FAO Capacity Development

How to strategically identify learning participants

What does it mean to target the audience strategically?

Participants in a learning initiative must have the right profile and motivation to ensure that the initiative will be successful.  Experience has shown that, when participants do not have the appropriate profile in terms of authority levels and prior experience, the learning is not implemented and neither is it transferred to the organization. In other words, the return on investment of the learning initiative is minimal. 

While FAO is not always in control of selection processes, the Organization should work in close collaboration with target organizations/partners and ensure joint understanding of the objectives and expected results of the initiative. When national organizations fully understand and believe in the value and aims of the initiative, they are more likely to collaborate in identifying appropriate participants.   

How can we target the audience strategically?

As part of the selection strategy, FAO and partner organization(s) should issue a profile sheet for participants’ expected profiles, based on the objectives and the expected impact of the initiative.  

To define the profile sheet, it might be useful to reflect on and discuss with key stakeholders the following questions:

  1. Who should learn what to help bring about the improvements or the changes that the learning initiative seeks to trigger?
  2. What functional positions and authority levels in the target organizations are required to allow prospective participants to transfer their learning and experience to other members of their constituency?

Responses to these questions will help you prepare the right profile sheet for your learning initiative.

Commonly used tools

Sample Profile Sheet for selection of participants


This sample Profile Sheet provides a model to communicate the objectives and expected results of the initiative with partner organizations and ensure common understanding of the expectations of participants and their organizations. This should be used as part of the dialogue with the national counterparts who are being targeted and who are likely to propose or appoint participants.

You can customize the sample Profile Sheet to develop an invitation for your learning initiative. You may use this sample in conjunction with the Application Form (below)

Sample Application Form

The Application Form should be customized and shared with the national counterparts who are being targeted to identify potential participants in the learning initiative. Ideally, follow-up Skype interviews should follow pre-selection of candidates on the basis of these forms.

Tips for strategically selecting the target audience

Some tips for working with partners to ensure good selection of participants include the following:

  • Keep higher-level people (e.g. senior management, team leaders, key community groups) well-informed and on board. Not keeping these people in the loop can seriously hamper the effectiveness of the learning and the ability/willingness of learners to transfer their new expertise to members of the organization or the wider group.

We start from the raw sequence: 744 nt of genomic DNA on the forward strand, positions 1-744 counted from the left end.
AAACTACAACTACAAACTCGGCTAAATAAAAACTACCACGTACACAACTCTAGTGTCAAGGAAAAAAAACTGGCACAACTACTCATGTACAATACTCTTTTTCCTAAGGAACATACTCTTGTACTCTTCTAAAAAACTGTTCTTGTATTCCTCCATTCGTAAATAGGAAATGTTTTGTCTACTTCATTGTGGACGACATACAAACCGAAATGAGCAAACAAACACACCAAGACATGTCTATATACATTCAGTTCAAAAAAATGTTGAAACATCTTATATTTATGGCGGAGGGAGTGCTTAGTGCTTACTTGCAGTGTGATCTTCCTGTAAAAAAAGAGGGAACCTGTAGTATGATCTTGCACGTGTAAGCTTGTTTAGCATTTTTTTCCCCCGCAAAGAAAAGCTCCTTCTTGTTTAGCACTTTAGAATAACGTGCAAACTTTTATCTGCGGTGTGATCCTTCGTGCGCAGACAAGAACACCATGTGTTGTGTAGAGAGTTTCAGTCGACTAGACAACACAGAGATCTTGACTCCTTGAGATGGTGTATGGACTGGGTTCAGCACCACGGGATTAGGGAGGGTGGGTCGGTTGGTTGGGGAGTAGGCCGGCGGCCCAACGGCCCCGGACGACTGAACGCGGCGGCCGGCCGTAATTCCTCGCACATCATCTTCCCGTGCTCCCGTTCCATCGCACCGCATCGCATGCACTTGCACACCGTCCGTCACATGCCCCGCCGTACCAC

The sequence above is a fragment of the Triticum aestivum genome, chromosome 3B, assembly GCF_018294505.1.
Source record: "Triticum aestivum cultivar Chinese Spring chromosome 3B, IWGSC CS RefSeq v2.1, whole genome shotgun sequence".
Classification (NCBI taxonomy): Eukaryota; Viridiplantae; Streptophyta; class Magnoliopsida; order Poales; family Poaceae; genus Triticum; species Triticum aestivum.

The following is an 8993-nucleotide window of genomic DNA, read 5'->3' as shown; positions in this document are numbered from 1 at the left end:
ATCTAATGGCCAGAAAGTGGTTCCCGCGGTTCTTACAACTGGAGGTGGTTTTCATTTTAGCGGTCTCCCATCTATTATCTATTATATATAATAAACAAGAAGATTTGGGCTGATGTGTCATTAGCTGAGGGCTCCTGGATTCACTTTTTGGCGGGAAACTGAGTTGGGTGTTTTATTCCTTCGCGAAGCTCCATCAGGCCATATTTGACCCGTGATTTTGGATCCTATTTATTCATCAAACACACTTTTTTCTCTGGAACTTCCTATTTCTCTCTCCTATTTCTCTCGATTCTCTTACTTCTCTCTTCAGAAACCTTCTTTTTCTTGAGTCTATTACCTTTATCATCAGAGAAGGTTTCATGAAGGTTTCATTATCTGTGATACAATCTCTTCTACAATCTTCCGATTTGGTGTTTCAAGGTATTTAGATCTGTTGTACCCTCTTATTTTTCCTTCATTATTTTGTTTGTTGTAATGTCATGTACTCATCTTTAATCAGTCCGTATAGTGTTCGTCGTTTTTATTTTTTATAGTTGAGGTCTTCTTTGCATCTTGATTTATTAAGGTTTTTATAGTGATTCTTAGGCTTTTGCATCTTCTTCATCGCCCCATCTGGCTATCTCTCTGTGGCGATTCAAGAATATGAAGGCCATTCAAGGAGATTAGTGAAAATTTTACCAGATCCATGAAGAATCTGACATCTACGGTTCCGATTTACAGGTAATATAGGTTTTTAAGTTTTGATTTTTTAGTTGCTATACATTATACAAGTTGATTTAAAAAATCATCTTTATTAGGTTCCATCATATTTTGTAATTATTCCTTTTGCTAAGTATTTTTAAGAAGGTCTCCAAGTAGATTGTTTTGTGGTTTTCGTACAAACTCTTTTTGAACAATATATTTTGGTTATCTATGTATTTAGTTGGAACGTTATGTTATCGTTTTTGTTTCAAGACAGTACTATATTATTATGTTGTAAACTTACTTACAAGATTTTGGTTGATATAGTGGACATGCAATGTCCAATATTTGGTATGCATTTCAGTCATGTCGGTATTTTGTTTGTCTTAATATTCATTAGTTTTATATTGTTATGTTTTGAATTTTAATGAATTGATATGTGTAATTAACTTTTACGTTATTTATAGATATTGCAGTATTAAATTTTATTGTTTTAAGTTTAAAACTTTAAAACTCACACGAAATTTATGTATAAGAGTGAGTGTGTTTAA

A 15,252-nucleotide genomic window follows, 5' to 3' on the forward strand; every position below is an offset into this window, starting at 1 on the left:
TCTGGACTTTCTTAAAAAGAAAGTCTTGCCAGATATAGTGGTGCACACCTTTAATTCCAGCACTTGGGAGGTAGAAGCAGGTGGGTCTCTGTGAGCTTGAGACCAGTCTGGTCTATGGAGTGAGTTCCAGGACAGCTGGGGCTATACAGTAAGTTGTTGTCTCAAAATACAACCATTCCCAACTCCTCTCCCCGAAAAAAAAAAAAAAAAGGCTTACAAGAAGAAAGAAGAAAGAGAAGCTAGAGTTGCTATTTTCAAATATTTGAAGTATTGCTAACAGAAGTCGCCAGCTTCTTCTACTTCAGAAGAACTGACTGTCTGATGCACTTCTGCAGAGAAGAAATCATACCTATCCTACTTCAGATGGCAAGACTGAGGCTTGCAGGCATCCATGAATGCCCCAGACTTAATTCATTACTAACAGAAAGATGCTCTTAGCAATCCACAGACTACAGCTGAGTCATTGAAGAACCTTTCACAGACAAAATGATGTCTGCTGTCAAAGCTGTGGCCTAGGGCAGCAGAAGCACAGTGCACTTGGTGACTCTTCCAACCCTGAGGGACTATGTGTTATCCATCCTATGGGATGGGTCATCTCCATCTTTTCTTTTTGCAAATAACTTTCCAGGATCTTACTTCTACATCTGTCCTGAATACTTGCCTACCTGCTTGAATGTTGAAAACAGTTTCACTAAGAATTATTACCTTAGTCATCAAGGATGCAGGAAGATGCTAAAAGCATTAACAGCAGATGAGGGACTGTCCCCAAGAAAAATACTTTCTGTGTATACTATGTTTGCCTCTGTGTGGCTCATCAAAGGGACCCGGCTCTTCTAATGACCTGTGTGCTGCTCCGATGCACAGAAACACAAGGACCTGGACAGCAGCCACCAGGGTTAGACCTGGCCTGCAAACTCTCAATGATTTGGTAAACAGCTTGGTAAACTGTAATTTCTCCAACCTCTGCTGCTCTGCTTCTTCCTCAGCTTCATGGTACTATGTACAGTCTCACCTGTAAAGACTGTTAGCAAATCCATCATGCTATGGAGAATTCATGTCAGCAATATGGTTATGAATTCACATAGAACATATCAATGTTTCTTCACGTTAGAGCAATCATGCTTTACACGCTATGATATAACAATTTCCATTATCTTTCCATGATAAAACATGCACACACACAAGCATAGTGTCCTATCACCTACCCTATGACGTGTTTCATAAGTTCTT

• Prepare detailed admissions questionnaires. They will help identify potentially unsuitable candidates by asking possible participants to describe their work and the challenges they believe the course will help them address. This can also be used as part of a learning needs assessment.
  • Undertake follow-up interviews (by phone or Skype) with identified candidates to help reconfirm the preliminary choice made on the basis of applications. This is especially helpful for long and resource-intensive initiatives. It also serves as an opportunity to explain unclear aspects of the learning initiative, such as the required time commitment.
  • Select participants well in advance of the course, when possible. In this way it may be possible to ask appointing officials for replacement options where advisable. In all cases, the selection process should be as transparent as possible to avoid raising false expectations or claimed injustices.
  • With longer-term learning initiatives involving a series of courses, use a preliminary online course to screen potentially unsuitable candidates. Only those who complete and pass the first course would move on to the others.
  • Include additional nominations in the case that despite rigorous selection procedures, countries may “appoint” participants who do not have the profile desired by the course organizers. If the budget allows and if the countries approve, additional people could be invited to supplement official nominations as “resource people”.

Example of a strategic identification of target audience: For the TOT Programme on Collaborative Conflict Management for Enhanced National Forest Programmes, the selection process consists of three steps. First, a general announcement is shared with National Forest Programme Focal Points to provide course information and guidelines to identify suitable candidates. In order to propose their own candidates, organizations commit to provide full institutional support to their nominees in using their learning, by training others. Second, interested candidates complete a questionnaire with information concerning their background and motivation. Third, potential candidates selected on the basis of the questionnaire undergo a phone/skype interview with a team comprised of Facility Coaches located in the (sub) region, and FAO HQ. While this process is resource-intensive, it has ensured that the right people are selected in order to achieve more effective and sustainable impact.

Check the presentation by Fred Kafeero, FOE on targeting audience effectively

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